(ATF) US car giant General Motors said on March 4 it plans to build a second battery cell factory with South Korean partner LG, as the company shifts towards producing electric vehicles.
GM recently announced it would stop selling most of its diesel or petrol engine cars by 2035, and last year unveiled its Ultium battery joint venture with LG, which it plans to use in future electric vehicles.
The two companies are “exploring the feasibility of constructing a second, state of the art battery cell manufacturing plant in the US,” a GM spokeswoman said. “We hope to have a decision on the potential project in the first half of 2021.”
Their decision to build the plant underscores the likely growth in battery-powered electric vehicles (EVs), analysts said. “We believe their rise will continue in 2021,” said Rico Luman, senior sector analyst at ING in Alkmaar, Netherlands. “Worldwide sales could soar 50% again this year.”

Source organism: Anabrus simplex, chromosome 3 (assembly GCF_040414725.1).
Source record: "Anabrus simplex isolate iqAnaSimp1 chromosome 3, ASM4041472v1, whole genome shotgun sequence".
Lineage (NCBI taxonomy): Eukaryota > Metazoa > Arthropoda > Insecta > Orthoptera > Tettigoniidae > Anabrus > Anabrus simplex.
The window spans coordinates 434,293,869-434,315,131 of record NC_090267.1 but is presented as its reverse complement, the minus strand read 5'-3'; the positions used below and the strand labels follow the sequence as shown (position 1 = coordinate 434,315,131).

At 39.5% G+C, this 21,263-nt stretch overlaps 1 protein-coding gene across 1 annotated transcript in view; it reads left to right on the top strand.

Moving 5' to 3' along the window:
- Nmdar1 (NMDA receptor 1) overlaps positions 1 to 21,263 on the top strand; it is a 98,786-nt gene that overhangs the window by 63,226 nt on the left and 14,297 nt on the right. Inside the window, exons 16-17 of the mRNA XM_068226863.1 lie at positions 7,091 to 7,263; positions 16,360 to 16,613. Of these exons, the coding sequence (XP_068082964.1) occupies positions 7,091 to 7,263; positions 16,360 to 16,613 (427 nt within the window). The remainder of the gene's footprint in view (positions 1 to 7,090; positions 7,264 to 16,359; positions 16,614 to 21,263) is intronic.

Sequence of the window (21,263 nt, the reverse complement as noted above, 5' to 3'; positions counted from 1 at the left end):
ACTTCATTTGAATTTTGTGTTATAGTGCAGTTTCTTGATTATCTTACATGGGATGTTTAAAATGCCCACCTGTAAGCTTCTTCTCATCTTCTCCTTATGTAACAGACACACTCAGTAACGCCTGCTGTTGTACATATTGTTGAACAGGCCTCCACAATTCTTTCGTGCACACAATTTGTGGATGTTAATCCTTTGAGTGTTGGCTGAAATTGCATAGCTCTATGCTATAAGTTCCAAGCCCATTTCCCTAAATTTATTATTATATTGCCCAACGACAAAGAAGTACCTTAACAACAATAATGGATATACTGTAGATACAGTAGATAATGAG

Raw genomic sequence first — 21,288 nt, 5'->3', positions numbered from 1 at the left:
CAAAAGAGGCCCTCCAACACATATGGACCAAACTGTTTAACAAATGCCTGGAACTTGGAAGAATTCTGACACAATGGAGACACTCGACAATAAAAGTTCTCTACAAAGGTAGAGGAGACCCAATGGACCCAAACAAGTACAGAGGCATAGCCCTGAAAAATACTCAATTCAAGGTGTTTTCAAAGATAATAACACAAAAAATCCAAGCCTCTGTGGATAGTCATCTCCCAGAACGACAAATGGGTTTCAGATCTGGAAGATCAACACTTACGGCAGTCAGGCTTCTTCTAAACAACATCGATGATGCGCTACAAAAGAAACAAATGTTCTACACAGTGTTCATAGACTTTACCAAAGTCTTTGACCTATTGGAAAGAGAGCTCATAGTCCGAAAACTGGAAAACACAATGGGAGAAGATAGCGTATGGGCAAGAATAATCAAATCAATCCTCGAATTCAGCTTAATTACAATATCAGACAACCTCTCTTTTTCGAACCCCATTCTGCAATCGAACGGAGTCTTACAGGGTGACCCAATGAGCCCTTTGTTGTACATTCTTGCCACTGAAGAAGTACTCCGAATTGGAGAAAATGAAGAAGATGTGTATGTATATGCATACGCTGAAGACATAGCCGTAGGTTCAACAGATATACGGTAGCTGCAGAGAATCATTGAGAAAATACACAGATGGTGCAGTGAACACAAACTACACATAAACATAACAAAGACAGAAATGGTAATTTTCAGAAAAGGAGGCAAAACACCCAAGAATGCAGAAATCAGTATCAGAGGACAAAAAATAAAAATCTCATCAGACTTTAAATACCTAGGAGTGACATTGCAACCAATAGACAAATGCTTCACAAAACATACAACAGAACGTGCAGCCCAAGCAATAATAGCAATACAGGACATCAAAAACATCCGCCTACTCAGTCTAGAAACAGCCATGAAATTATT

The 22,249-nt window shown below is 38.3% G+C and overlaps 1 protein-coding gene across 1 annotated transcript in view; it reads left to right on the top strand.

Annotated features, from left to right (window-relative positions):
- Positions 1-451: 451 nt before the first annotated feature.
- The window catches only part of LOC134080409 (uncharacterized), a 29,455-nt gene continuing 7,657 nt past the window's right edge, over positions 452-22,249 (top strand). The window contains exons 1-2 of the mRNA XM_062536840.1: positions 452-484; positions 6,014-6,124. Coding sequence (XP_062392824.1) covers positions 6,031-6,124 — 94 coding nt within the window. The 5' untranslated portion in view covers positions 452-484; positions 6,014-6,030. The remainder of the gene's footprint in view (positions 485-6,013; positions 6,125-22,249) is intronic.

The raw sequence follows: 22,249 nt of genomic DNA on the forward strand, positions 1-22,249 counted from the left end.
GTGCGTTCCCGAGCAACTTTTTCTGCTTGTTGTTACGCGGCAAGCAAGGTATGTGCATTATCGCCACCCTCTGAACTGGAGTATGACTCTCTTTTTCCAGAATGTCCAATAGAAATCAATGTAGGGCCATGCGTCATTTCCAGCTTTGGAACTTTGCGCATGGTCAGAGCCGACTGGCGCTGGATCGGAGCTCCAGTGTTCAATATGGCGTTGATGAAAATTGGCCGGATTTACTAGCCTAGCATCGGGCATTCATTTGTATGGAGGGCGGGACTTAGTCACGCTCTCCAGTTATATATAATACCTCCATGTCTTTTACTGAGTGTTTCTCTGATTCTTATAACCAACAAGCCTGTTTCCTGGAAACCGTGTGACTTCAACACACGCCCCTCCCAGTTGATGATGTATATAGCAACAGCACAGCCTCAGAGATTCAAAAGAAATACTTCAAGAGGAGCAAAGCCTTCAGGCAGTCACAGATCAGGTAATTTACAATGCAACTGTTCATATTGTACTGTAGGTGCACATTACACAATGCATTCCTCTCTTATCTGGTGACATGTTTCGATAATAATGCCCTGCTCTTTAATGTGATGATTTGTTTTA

GM plans to offer 30 electric vehicles by 2025, in the company’s four brands Cadillac, GMC, Chevrolet, Buick. The company has said it plans to invest a total of $27 billion in electric and autonomous vehicles over five years.
GM’s new plant could be located in Tennessee, according to The Wall Street Journal. GM and LG already are constructing a $2.3 billion battery cell plant in Lordstown, Ohio that is expected to be completed next year.
The US administration considers EV batteries essential, and last month President Joe Biden signed an Executive Order scrutinising supply chains to reduce US dependence on other countries for components.
Analysts are upbeat about expanding EV battery production. “From the supply side, EVs are increasingly the future for most manufacturers to meet tough production quotas,” Ding Yuqian, head of automotive research at HSBC in Beijing, said.
“From the demand side, a new generation of young consumers with cash to spare are far more open to the idea of EVs,” she added.
Separately, the US International Trade Commission on March 4 criticised Ford for pursuing battery contracts with another South Korean company, SK Innovation.
The censure came as a result of evidence emerging that SK Innovation, a Seoul-based EV battery maker, misappropriated trade secrets from rival LG Chem.
With reporting by Agence-France-Presse and Reuters